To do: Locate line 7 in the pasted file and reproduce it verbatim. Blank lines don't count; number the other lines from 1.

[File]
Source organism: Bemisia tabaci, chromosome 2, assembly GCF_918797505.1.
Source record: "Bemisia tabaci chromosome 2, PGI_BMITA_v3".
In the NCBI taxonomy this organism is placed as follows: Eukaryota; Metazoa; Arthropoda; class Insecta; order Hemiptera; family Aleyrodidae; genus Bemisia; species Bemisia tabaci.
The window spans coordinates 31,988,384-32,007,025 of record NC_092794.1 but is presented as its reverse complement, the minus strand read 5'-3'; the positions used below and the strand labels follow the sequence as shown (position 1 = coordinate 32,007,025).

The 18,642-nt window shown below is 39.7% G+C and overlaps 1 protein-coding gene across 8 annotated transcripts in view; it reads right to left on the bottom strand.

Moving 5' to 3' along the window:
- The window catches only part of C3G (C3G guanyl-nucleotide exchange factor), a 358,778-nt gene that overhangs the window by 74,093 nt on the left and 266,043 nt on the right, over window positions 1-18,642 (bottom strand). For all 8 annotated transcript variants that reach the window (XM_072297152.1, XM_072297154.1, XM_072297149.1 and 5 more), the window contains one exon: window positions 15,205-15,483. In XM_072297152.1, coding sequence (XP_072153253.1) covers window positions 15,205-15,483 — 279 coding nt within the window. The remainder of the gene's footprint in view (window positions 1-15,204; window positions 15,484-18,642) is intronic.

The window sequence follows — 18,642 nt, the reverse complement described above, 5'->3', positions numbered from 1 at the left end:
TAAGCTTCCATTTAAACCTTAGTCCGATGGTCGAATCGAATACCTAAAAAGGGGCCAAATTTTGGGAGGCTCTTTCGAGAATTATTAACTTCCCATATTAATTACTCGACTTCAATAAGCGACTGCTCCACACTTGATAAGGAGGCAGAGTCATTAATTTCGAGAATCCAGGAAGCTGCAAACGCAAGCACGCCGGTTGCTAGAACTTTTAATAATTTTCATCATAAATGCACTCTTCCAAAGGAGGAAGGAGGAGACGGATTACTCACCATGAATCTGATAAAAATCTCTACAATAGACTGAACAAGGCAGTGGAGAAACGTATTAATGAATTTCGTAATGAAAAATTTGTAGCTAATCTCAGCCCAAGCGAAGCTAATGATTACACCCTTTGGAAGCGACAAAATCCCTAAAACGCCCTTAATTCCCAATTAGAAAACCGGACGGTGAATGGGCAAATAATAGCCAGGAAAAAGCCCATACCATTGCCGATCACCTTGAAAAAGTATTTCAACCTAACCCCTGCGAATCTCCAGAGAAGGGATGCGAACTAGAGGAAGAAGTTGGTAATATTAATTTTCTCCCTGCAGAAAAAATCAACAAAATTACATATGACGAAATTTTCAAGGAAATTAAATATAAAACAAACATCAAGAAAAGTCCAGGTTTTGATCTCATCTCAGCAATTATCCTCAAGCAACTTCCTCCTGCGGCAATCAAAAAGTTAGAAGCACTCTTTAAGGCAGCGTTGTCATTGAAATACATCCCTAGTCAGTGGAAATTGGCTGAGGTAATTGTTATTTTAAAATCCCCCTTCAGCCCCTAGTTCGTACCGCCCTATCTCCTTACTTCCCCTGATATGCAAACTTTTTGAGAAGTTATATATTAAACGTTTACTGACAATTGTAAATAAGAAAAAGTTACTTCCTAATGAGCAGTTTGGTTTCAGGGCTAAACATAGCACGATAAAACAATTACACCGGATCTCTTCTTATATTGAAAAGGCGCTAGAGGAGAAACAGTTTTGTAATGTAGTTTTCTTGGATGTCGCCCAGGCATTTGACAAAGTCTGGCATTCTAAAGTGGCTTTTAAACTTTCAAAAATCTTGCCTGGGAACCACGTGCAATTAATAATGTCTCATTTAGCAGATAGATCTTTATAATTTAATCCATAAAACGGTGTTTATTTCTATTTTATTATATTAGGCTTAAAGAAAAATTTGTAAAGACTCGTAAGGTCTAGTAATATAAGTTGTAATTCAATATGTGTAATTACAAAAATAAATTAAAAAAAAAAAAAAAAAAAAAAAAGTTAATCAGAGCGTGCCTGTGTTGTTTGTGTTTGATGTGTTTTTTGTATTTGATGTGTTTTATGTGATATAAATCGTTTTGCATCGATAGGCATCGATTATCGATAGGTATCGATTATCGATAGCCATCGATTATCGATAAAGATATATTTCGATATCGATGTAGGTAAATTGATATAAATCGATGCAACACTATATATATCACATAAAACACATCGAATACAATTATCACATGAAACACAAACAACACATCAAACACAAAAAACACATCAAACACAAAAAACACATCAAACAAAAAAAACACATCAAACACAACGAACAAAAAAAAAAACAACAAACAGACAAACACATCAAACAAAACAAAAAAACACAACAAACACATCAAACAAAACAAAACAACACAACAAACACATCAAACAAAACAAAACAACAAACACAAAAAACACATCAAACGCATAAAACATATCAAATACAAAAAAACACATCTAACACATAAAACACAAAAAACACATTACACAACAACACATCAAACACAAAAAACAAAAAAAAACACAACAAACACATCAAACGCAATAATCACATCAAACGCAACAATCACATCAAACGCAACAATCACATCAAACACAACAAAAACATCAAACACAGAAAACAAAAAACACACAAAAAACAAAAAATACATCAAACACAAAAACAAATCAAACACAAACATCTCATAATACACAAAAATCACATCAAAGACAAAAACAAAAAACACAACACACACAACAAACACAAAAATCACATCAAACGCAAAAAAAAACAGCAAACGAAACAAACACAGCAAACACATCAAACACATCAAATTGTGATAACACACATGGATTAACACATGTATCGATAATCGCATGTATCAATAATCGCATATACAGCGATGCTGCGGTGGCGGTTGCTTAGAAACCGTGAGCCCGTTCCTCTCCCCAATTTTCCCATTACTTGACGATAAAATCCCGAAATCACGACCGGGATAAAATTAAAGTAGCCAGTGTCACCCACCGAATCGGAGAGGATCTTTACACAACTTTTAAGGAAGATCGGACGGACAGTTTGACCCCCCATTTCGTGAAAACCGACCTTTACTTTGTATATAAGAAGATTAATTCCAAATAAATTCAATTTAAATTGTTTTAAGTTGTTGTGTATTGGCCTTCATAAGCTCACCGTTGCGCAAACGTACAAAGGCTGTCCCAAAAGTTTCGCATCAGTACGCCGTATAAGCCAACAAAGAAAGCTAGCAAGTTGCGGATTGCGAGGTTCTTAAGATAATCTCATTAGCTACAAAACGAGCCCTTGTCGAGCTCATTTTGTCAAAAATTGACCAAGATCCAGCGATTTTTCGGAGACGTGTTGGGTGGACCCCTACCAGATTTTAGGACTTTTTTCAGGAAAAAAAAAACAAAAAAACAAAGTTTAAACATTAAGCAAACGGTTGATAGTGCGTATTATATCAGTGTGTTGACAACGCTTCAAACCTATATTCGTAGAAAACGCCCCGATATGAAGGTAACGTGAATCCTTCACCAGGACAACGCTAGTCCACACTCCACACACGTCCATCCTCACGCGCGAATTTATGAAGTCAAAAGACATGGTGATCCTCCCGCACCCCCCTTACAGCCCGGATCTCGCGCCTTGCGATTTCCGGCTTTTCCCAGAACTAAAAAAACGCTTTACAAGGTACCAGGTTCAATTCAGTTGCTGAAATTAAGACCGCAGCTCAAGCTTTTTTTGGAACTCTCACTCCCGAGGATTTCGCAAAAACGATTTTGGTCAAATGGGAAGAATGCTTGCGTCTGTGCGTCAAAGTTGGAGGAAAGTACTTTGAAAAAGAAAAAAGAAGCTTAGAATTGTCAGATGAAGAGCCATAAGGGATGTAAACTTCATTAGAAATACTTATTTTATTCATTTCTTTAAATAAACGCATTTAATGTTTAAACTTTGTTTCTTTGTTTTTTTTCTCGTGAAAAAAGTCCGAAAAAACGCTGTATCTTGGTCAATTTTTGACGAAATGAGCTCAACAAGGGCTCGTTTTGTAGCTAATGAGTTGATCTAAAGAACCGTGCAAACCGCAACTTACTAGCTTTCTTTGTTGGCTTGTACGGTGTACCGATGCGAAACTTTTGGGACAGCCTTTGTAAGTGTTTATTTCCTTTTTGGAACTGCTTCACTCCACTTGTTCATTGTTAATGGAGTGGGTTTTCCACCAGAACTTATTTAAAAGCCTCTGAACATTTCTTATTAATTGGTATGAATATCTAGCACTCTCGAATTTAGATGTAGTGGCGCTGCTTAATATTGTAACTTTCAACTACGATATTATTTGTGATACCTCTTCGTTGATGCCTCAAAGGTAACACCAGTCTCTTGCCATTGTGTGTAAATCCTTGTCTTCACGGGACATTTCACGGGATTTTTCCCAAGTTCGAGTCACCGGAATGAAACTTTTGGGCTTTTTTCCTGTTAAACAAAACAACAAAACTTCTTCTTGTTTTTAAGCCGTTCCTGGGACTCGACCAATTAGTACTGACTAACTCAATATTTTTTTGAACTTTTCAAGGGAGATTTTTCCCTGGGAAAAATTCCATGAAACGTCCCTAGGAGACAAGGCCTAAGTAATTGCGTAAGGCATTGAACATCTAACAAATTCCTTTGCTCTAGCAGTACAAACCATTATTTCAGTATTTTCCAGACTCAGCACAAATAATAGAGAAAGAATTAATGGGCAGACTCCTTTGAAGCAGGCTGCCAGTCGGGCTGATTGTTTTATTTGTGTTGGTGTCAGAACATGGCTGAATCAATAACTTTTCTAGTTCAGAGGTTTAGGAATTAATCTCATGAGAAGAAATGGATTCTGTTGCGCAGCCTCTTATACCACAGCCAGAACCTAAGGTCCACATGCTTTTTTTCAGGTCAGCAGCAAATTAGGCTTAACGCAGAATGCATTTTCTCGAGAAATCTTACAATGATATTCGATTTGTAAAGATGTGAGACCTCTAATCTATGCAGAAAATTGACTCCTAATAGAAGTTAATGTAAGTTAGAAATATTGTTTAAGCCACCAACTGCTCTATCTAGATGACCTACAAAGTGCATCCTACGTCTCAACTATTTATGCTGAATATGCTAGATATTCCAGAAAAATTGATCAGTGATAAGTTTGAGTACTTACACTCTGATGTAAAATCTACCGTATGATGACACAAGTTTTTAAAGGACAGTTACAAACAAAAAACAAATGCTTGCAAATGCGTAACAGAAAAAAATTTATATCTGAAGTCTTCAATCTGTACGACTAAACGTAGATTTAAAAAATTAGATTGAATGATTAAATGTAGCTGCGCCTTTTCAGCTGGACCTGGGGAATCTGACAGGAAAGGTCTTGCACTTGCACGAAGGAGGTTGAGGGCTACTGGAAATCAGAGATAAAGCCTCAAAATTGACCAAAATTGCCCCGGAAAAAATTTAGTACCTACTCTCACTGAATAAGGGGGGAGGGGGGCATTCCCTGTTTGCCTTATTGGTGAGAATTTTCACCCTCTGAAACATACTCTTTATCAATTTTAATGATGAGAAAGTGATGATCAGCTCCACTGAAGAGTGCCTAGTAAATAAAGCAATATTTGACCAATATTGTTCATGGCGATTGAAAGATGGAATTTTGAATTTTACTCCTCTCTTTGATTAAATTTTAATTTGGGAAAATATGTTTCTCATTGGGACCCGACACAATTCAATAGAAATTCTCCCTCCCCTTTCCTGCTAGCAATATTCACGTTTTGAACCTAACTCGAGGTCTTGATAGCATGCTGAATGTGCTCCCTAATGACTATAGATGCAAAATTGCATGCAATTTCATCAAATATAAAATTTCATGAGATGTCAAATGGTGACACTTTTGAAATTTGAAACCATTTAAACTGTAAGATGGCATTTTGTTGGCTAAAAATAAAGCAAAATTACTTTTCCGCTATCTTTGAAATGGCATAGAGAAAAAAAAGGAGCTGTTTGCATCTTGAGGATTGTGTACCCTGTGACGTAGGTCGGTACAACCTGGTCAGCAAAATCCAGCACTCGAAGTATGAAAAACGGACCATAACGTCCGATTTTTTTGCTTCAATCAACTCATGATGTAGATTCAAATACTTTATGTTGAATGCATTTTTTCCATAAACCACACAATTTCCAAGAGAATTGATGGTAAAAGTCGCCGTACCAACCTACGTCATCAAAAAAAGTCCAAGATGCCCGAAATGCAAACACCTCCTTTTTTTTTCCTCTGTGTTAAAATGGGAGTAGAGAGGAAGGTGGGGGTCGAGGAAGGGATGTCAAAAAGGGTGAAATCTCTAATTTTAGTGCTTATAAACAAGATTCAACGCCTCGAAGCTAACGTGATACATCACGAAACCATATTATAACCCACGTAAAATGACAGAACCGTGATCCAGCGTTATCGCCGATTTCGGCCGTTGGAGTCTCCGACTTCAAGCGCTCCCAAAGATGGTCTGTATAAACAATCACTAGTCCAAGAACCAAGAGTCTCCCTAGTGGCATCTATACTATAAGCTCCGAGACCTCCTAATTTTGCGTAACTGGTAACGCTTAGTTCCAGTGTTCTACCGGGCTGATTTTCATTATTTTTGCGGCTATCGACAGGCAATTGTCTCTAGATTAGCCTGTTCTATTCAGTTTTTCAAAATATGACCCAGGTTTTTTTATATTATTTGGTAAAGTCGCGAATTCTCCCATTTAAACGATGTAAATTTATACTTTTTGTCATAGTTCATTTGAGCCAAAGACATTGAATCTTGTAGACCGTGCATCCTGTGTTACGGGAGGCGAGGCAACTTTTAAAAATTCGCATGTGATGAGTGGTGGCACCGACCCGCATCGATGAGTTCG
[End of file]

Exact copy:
- The window catches only part of C3G (C3G guanyl-nucleotide exchange factor), a 358,778-nt gene that overhangs the window by 74,093 nt on the left and 266,043 nt on the right, over window positions 1-18,642 (bottom strand). For all 8 annotated transcript variants that reach the window (XM_072297152.1, XM_072297154.1, XM_072297149.1 and 5 more), the window contains one exon: window positions 15,205-15,483. In XM_072297152.1, coding sequence (XP_072153253.1) covers window positions 15,205-15,483 — 279 coding nt within the window. The remainder of the gene's footprint in view (window positions 1-15,204; window positions 15,484-18,642) is intronic.